by Deanna Toner, PhD
Summer can be an exciting and challenging time of year. The end of the school year is often marked by big projects, final exams, field trips, and saying goodbye to teachers and peers. The transition from the familiar, daily routine can be stressful, and summer comes with many new opportunities and challenges, including summer camp, graduations, vacations, and family events which can sometimes feel overwhelming.
It is common for all children and teens to experience anxiety at times. Not every fear requires parents’ assistance. It can be helpful to think about whether a child’s fear is interfering with their daily life, preventing them from meaningfully engaging in the things that are important to them, and/or causing them significant distress. If your child is feeling anxious, there are some things you can do to help.
- Reduce avoidance. When we feel anxious, we try to avoid, or stay away, from the things that make us feel afraid. Anxiety is uncomfortable, and avoidance feels good in the short term. Over time, however, avoidance makes anxiety grow. Children avoid in many ways: refusing to go new places, procrastinating on assignments, asking to stay home from school, refusing to speak in public, avoiding germs, refusing to separate from a parent, etc. Parents of anxious children often unintentionally allow this avoidance because they want their child to feel better, but this can make it harder for their child to engage in activities in the future. To reduce avoidance, parents can encourage their child to approach, rather than avoid, the things they fear. Offering positive reinforcement, such as specific praise for being brave or a fun outing with parents, can also help children approach stressful situations.
- Provide a balanced statement of validation and confidence. Parents can validate their child’s emotions and express their confidence in their child’s ability to manage anxiety. Statements such as, “I know this is hard and I know you can do it,” and “That feels scary and I know you can handle it,” convey an acceptance of difficult emotions and a belief in the child’s ability to approach the anxiety-provoking situation.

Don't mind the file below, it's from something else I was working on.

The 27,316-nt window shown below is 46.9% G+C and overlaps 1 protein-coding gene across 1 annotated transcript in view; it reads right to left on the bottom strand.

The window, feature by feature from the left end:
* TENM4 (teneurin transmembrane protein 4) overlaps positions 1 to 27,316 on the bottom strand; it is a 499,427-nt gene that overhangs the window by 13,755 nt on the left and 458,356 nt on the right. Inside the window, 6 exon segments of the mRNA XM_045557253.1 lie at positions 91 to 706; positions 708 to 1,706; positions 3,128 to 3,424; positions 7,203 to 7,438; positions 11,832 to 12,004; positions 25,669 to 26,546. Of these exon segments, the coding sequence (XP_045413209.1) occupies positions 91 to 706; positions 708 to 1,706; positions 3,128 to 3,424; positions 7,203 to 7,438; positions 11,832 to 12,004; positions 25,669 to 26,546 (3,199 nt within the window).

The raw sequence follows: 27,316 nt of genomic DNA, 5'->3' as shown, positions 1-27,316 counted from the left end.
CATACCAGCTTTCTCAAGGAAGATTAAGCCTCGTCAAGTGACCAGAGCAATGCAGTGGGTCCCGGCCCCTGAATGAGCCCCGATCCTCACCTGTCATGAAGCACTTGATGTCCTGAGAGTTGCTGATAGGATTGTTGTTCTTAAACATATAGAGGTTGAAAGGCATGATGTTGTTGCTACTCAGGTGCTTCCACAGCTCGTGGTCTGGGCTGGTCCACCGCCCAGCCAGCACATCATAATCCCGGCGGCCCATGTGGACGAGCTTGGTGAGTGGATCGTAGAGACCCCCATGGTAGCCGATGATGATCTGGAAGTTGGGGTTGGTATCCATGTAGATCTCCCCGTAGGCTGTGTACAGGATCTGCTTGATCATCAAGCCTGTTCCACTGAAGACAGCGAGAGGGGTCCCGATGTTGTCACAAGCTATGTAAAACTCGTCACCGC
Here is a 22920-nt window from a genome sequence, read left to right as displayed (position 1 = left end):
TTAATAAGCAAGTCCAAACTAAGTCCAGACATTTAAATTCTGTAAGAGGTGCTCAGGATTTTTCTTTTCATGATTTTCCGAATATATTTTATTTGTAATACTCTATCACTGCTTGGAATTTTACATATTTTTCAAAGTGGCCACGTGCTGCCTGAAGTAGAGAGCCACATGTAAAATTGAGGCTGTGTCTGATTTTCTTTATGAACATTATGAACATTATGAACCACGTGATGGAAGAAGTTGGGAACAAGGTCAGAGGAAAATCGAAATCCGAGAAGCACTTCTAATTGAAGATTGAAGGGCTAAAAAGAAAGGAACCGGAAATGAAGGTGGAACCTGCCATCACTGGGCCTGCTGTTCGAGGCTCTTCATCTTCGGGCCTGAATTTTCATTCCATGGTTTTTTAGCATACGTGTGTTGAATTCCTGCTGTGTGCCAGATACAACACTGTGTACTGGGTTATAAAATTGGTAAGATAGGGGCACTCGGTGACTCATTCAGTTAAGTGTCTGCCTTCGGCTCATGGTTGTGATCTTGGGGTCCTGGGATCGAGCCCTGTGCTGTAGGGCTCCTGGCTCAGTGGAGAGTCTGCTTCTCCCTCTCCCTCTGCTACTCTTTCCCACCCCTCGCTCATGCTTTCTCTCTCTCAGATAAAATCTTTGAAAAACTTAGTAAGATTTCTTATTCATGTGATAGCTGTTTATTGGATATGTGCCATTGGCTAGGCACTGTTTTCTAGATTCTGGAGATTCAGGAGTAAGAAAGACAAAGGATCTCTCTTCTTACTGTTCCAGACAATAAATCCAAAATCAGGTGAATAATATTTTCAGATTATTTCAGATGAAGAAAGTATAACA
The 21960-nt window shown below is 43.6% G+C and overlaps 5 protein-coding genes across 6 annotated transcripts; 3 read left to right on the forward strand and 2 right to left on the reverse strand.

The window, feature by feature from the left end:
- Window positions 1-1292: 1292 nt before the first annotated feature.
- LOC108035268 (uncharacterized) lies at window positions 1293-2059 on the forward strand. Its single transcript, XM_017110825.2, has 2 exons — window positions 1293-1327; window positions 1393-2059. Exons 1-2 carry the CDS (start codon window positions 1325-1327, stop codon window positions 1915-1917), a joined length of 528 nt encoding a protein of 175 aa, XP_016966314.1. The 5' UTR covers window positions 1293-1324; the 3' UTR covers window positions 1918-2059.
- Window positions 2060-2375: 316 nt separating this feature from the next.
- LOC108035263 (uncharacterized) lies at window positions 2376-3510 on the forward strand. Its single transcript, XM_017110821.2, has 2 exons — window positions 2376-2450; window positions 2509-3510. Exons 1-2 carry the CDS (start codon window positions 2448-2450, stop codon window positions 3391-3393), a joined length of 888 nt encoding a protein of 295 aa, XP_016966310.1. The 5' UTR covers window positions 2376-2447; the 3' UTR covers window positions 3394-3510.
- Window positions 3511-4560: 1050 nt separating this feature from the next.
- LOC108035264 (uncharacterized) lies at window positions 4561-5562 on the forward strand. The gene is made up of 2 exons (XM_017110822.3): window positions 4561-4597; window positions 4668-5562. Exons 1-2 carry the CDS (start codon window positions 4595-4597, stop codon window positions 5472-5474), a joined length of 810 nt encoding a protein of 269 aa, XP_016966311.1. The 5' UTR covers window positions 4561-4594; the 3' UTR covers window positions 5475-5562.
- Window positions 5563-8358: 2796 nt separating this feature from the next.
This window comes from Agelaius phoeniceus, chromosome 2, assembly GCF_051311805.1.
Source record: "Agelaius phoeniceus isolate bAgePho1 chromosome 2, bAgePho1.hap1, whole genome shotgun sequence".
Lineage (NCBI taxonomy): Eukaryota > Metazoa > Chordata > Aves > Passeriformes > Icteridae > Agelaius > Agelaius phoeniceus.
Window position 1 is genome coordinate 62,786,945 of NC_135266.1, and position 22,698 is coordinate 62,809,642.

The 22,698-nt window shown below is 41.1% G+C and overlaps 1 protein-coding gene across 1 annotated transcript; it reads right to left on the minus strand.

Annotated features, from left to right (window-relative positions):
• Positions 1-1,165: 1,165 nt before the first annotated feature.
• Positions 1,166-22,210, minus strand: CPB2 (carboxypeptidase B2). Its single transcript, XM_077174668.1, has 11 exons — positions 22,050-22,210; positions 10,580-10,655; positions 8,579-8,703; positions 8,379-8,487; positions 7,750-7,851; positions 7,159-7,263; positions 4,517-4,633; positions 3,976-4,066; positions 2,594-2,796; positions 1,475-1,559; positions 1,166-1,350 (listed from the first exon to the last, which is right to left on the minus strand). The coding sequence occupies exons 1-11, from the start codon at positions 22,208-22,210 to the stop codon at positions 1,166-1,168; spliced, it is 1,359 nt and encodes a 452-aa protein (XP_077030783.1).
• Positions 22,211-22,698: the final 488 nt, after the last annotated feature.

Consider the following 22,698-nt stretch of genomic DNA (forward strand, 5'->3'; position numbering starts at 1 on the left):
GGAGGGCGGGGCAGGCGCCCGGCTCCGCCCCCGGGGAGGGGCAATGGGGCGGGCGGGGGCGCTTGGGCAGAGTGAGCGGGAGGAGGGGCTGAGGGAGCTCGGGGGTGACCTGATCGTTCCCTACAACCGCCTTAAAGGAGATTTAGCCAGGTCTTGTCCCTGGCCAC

- Reduce reassurance. When children feel anxious, it is common for them to ask questions to find out whether a situation is safe or okay. They may ask the same questions over and over again (e.g., “What if I don’t know anyone there?” “Are you going to pick me up?” “What if I get a bad grade?”). Parents often want to reduce their child’s anxiety by offering them a reassuring answer, but this can lead to more anxiety over time. Children may only feel safe in situations when they receive parents’ reassurance, and they may miss out on the opportunity to think of the answers for themselves. When a child asks for reassurance, instead of answering the question, parents can ask the child what they think the answer might be. For example, if a child asks “who will be there?” parents can ask, “who do you think will be there?” Parents can also aim to only answer a question once. For example, if a child repetitively asks a question about their day, parents can verbally answer once and then nonverbally redirect the child to a visual schedule for each additional question.
- Seek professional help. Some children and teens may need additional support to manage their anxiety. If your child is avoiding things that are important to them or experiencing significant distress, it may be time to find a therapist who specializes in cognitive behavioral therapy (CBT), an evidence-based treatment for anxiety. Parents can talk with their child’s pediatrician for a referral or find a therapist on PsychologyToday.com.